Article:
This should not be a Left versus Right issue – since Thatcherites and Corbynites and anybody in between- should agree. Unless they still hold the nineteenth century view that half the nation are inferior and should not have equal rights with men.

BackTo60 decided to launch this because next week’s Court of Appeal hearing on the government’s denial to pay back the 3.8 million women born in the 1950s their pensions from 60 to 66 – also involve the UN Convention on the Elimination of Discrimination Against Women – because there was no level playing field for women to get their pension in the first place.

This enormously broadens BackTo 60’s campaign since it involves campaigning for the rights of half the population.

The mechanism they have chosen to bring this to public attention is a People’s Tribunal – these date back to the 1960s when the Bertrand Russell Foundation – held an inquiry into the US role in the Vietnam War.

This new tribunal is expected to consist of three independent ( probably retired) judges and led by the advocate John Cooper QC. a human rights and criminal law barrister, who is regarded by the Times as one of the 100 most influential lawyers in the country, and was on the tribunal that investigated atrocities in Iran.

Two other key members are Professor Jackie Jones,a former MEP for Wales and Professor of Feminist Studies at the University of West England , a leading advocate and expert on CEDAW and Hannah Manzur, a former EU  Gender Policy Advisor at the European Parliament,. Here is the full statement:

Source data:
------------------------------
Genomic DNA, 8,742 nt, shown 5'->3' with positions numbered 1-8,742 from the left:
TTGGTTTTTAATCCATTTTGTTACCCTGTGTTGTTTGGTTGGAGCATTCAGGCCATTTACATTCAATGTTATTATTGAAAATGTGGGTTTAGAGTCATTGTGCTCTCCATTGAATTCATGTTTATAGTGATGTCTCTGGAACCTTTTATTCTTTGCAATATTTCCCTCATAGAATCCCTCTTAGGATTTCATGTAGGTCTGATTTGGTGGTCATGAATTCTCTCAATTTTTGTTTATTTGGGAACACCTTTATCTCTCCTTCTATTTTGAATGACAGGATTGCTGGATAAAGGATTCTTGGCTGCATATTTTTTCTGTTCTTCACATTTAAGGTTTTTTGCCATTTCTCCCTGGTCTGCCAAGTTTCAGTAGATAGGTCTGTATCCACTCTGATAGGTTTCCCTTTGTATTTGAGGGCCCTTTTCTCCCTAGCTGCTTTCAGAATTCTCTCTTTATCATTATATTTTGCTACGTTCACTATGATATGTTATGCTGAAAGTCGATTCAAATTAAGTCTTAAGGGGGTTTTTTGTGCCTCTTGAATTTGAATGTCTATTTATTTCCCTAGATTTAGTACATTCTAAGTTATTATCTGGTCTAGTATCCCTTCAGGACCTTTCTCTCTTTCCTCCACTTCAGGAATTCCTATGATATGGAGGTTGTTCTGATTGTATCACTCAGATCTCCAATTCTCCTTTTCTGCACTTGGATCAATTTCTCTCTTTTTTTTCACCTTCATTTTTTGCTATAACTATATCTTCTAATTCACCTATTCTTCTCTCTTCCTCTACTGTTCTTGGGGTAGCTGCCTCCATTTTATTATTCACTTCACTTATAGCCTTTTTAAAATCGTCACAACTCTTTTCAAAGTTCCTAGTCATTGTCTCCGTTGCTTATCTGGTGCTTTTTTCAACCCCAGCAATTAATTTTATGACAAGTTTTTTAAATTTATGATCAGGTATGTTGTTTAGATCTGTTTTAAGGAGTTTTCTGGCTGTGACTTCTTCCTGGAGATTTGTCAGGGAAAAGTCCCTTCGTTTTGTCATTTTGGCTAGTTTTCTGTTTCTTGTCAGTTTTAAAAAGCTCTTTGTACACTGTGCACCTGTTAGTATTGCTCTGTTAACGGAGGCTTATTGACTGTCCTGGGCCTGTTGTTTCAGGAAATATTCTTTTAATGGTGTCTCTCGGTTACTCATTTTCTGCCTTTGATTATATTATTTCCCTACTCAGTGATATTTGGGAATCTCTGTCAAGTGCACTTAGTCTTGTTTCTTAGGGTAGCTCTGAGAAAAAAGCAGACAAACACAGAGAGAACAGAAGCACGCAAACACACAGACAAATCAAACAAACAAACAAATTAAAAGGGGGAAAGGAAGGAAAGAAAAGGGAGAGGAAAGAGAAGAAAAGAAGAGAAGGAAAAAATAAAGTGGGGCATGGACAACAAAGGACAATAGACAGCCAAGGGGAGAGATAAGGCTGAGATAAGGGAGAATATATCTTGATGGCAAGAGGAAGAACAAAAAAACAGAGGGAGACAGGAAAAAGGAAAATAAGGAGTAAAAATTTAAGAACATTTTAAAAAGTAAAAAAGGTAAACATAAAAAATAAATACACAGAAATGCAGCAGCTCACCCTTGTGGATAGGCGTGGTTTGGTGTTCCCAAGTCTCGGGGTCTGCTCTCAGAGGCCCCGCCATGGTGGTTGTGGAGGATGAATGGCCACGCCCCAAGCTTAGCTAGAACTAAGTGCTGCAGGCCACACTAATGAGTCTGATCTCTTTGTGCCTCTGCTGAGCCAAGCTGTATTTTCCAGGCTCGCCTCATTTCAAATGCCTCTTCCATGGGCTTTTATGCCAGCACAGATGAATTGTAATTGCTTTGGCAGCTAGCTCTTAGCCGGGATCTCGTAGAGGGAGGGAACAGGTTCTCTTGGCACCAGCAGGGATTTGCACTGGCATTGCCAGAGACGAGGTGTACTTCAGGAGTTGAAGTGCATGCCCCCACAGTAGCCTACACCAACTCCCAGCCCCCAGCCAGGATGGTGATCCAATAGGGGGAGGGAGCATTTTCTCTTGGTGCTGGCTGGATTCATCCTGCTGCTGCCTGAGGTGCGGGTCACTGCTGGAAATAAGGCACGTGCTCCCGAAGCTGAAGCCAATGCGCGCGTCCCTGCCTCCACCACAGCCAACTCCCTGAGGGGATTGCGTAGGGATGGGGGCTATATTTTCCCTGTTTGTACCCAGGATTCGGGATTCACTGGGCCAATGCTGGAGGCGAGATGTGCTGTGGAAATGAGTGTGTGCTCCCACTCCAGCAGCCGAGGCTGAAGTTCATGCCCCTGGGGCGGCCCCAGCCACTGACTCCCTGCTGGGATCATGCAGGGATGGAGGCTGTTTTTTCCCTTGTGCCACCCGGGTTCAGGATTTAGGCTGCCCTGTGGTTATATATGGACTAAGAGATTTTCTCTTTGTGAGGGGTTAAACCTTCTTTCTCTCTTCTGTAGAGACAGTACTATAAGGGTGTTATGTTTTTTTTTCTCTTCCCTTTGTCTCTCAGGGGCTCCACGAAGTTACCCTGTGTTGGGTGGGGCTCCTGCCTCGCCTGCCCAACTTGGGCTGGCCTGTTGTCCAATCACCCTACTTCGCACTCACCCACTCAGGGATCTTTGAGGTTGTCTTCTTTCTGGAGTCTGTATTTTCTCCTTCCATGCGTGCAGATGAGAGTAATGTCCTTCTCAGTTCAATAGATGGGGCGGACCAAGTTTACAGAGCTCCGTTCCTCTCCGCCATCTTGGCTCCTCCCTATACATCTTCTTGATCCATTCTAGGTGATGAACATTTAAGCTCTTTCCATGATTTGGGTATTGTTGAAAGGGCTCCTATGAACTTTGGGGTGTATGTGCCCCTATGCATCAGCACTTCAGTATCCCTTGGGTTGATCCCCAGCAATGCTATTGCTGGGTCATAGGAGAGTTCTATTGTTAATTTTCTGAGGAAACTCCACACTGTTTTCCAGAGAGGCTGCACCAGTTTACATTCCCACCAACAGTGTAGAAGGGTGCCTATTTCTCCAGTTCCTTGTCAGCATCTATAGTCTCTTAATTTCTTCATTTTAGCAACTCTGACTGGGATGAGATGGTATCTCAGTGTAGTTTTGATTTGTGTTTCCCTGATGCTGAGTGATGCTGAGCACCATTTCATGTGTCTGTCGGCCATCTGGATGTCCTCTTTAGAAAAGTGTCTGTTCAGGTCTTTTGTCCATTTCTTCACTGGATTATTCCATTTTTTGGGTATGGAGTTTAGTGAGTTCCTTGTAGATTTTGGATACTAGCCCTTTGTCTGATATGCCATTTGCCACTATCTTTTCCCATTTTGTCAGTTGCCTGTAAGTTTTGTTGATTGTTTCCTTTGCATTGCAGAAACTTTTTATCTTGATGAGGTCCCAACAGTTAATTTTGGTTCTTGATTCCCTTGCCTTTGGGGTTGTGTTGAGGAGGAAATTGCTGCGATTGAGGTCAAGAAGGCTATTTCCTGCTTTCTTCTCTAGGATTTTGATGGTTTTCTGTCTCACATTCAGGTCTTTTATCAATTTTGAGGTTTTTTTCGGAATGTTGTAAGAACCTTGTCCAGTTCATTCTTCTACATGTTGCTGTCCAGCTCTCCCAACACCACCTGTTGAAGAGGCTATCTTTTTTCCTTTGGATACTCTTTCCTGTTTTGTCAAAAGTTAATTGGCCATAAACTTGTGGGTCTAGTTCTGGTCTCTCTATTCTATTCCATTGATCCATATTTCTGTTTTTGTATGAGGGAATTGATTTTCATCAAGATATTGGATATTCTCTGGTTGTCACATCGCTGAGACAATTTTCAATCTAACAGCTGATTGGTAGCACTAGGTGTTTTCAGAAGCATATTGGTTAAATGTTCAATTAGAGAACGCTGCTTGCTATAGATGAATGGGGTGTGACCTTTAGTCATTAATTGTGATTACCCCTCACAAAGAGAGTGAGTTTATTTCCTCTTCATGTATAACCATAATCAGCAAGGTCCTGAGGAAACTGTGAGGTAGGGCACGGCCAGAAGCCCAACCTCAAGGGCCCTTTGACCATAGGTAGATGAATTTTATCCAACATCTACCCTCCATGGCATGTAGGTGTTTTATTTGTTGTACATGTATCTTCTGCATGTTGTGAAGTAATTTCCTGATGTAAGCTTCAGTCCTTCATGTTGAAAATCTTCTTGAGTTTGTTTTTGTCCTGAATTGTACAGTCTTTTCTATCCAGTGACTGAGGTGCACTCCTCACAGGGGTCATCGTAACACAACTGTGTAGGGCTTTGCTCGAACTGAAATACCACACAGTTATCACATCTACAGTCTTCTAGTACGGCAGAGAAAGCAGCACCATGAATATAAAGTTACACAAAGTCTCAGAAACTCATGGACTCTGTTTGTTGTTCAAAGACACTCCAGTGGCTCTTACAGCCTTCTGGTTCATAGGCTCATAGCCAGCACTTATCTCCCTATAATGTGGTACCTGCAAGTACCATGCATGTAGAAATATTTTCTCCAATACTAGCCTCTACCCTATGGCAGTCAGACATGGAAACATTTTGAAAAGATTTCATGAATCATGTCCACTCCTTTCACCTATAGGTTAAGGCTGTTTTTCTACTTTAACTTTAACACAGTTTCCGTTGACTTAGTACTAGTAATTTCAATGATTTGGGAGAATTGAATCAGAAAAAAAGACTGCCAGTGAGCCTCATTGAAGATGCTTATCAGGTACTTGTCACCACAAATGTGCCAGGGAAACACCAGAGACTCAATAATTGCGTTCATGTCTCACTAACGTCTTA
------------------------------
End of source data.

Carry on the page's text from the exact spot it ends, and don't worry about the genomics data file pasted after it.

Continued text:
John Cooper said the issue should not be controversial – ” it is like motherhood and apple pie”.

He said the tribunal should have three main goals – independence, transparency and authenticity.

” There are three main areas to investigate: Why CEDAW has never put into UK law; whether there was any good reason for not doing so, and most importantly, to make recommendations on what should happen next.”

He added that he was already having support for the idea from a number of leading figures.

Jackie Jones said on the launch: ” Enough is Enough. We have waited nearly 40 years for this. It high time this is written into law and it is really important that girls now at school should be able to reach their full potential.”

Hannah Manzur said :

“We are delighted to announce the establishment of the CEDAW People’s Tribunal which will act as a powerful tool in both pushing for progress on gender equality and shining a light on the Government’s failure to uphold its binding promise to take proactive and comprehensive steps to eliminate gender discrimination.

” Forty years after this groundbreaking international convention was signed by the Government, women and girls still face overwhelming barriers to achieving their full potential due to persistent inequality and discrimination.

“This Tribunal will collect an authoritative body of evidence and expertise which will be reviewed and deliberated on by a panel of independent judges.

” We will be working to assess the gap between the Government’s commitment to CEDAW and its record on gender equality, including its failure to transpose CEDAW into domestic law and appoint a UK CEDAW representative. It’s time for us to hold the Government to account on its duty to eliminate discrimination against women and make gender equality a reality for women and girls across the UK.”

The only thing I have to add is that I shall be backing this campaign with the same vigour I have showed in reporting and investigating the BackTo60 campaign for full restitution for the 3.8m women who lost out on the raising of the pension age.